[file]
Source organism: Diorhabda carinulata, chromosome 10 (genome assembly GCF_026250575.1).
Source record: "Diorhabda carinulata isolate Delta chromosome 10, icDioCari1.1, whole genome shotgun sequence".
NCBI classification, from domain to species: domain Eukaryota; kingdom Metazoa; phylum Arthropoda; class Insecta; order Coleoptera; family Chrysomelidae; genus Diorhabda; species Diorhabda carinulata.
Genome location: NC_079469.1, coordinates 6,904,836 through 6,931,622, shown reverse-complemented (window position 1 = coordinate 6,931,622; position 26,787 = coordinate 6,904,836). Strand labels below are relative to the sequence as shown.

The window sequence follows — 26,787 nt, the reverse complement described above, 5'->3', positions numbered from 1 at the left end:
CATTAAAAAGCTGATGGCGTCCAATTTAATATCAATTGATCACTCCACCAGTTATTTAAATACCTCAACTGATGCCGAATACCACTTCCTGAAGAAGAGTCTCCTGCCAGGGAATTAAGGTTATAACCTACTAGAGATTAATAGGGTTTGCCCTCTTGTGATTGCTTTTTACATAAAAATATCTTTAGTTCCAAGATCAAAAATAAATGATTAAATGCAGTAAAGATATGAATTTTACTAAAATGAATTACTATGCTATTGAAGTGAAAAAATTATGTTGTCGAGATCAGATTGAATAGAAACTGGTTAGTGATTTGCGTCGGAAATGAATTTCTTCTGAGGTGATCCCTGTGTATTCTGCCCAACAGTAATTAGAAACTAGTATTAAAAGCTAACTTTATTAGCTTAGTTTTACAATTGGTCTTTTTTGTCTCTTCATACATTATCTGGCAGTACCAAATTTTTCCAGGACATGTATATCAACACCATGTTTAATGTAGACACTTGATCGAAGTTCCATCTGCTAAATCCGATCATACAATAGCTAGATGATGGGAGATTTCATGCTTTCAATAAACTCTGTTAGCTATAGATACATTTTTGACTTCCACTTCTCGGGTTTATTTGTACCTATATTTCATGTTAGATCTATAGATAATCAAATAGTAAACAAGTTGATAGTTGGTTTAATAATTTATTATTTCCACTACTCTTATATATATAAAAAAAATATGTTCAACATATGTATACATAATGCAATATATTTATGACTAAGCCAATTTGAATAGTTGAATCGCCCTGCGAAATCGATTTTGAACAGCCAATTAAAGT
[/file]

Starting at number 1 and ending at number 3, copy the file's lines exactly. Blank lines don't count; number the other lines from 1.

Source organism: Diorhabda carinulata, chromosome 10 (genome assembly GCF_026250575.1).
Source record: "Diorhabda carinulata isolate Delta chromosome 10, icDioCari1.1, whole genome shotgun sequence".
NCBI classification, from domain to species: domain Eukaryota; kingdom Metazoa; phylum Arthropoda; class Insecta; order Coleoptera; family Chrysomelidae; genus Diorhabda; species Diorhabda carinulata.